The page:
For now, I’m on the West Highland Line to Mallaig, camera and mind trained on things other than pipers and drummers.

Well, at least some of time . . .

Maxville memories

Even though it was my twenty-third in succession and twenty-seventh overall, each Glengarry Highland Games at Maxville is remarkable. I recently compared photos of last year’s event with one from the 1980s and was amazed at how much the piping and drumming and band competitions have grown.

Each year is memorable for different reasons. The exact years often blur, but the memories tend to stay clear. Here are a few of my stand-out positive recollections from the 2011 rendition of Maxville.

Alex Gandy, Maxville 2011.1. Alex Gandy’s March, Strathspey & Reel. I heard maybe six or seven players in the contest, but when I caught Alex’s performance I thought that it could stand up just about anywhere. It emerged the winner of the “Glengarry MSR” against a field of more than 20 other top-flight players. Everything about it was excellent, but most of all the content: Donald MacLeod’s “Duncan MacColl,” Allan MacDonald’s “Crann Tara,” and Fred Morrison’s version of “Alick C. MacGregor,” and compliments to judge Reay Mackay for having the moxie and knowledge to choose them. I’m not sure when the last time was when a competitor won three Professional solo piping events at Maxville, but it’s a rarity.

[youtube=http://www.youtube.com/watch?v=2rXnv5eoD8E&w=320&h=240]

 

2. Acknowledging our over-achievers. Special Honourary Life Memberships to the Pipers & Pipe Band Society of Ontario were awarded to Reay Mackay and Ed Neigh for their decades of unflagging service to the cause. Bob Worrall and Michael Grey respectively paid tribute to these stalwarts of the art not at some small members-only event, but at the final massed bands ceremony before tens of thousands of pipers, drummers and others. This sort of thing needs to happen more, and I’m pretty sure that it will after starting with these deserving gents.

Maxville Grade 1 commemorative pin.3. Pins for winners. The good folks at the Glengarry games decided this year to create commemorative pins to give to each player in the 2011 North American Champion band. What a great concept. Maxville lost most of its great trophies in a fire several years ago, and marking the achievement this way is a certain treasure for every member, this year, of the Peel Regional Police Pipe Band. Pure class.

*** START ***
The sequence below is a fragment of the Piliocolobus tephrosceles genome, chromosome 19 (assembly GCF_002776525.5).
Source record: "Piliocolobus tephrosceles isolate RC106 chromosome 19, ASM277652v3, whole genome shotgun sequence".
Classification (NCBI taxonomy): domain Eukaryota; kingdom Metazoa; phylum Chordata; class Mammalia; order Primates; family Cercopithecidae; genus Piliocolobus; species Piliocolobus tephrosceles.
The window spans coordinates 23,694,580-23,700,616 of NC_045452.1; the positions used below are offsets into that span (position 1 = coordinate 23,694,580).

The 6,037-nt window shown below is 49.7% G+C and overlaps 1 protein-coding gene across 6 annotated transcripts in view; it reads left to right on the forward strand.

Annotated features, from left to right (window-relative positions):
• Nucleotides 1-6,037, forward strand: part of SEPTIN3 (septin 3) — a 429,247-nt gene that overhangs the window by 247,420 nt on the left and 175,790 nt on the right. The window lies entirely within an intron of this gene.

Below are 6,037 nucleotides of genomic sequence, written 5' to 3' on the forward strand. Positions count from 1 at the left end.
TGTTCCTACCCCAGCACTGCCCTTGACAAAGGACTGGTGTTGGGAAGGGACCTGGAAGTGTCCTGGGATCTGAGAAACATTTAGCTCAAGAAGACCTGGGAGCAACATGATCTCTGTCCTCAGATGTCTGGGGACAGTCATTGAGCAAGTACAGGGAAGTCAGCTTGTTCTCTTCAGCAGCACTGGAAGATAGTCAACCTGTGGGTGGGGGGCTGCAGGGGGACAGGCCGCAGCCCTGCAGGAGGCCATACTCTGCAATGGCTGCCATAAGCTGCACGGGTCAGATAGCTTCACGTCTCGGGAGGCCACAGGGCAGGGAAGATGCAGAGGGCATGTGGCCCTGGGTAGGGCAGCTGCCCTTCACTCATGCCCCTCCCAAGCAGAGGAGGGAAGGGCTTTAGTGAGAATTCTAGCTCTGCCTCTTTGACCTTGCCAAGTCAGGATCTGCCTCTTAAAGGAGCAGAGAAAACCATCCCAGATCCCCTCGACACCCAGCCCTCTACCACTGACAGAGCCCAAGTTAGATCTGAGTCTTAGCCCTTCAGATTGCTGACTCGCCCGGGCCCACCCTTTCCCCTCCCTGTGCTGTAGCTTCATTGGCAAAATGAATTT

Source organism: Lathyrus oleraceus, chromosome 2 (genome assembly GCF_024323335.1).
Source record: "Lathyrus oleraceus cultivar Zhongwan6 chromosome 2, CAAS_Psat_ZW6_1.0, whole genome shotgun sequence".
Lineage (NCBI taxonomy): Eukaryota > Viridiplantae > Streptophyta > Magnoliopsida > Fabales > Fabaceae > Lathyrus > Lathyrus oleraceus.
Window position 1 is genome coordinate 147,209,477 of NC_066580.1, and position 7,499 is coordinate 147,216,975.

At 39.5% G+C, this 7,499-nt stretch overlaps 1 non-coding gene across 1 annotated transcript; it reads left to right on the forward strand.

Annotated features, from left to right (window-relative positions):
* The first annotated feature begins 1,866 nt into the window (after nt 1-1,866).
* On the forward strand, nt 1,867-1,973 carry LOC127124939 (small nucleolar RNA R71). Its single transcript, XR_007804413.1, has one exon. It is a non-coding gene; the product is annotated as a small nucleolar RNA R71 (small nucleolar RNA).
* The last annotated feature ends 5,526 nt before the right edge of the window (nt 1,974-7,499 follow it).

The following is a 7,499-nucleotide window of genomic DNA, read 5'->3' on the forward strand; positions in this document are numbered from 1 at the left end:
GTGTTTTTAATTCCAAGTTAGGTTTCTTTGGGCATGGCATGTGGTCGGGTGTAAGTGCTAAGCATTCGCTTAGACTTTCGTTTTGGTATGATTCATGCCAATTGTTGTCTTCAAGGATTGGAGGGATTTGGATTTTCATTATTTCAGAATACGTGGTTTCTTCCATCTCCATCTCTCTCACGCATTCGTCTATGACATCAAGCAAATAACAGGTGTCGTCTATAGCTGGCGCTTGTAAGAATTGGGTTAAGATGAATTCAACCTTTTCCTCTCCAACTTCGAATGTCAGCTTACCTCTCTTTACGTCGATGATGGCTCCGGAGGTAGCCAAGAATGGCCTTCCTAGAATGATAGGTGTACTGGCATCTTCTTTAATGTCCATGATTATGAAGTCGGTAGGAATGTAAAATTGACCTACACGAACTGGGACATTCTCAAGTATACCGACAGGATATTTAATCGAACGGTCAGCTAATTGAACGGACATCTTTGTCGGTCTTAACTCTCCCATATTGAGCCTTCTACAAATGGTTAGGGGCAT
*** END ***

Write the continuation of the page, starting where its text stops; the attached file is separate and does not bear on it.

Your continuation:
4. Logistical brilliance. Coordinating the more than 60 events (51 separate solo contests on Friday alone) is an almost superhuman feat that we often take for granted. There are folks out there at the crack of dawn getting things ready week in and week out in Ontario, and they deserve huge thanks. There are games that have a hard time getting three events to run on time. Sure, there were minor hiccups, but the PPBSO’s volunteer management team for this year’s Maxville deserves huge recognition and credit.

5. Trickle-down creativity. I’ve heard people disparage the Toronto Police Pipe Band’s adventurous medleys of the last few years, saying that, if people liked them then why more bands would immitating them. But my view is that the avant-garde or Haute Couture in art or fashion makes a strong style statement that is rarely imitated, but it instead inspires. It trickles down to become a trend a few years later. Listening to bands, many are now more creative and adventurous than ever, and many times at Maxville I heard inspiration in their new music. There’s a correlation.

Those are a few of my stand-out Maxville memories. What are yours?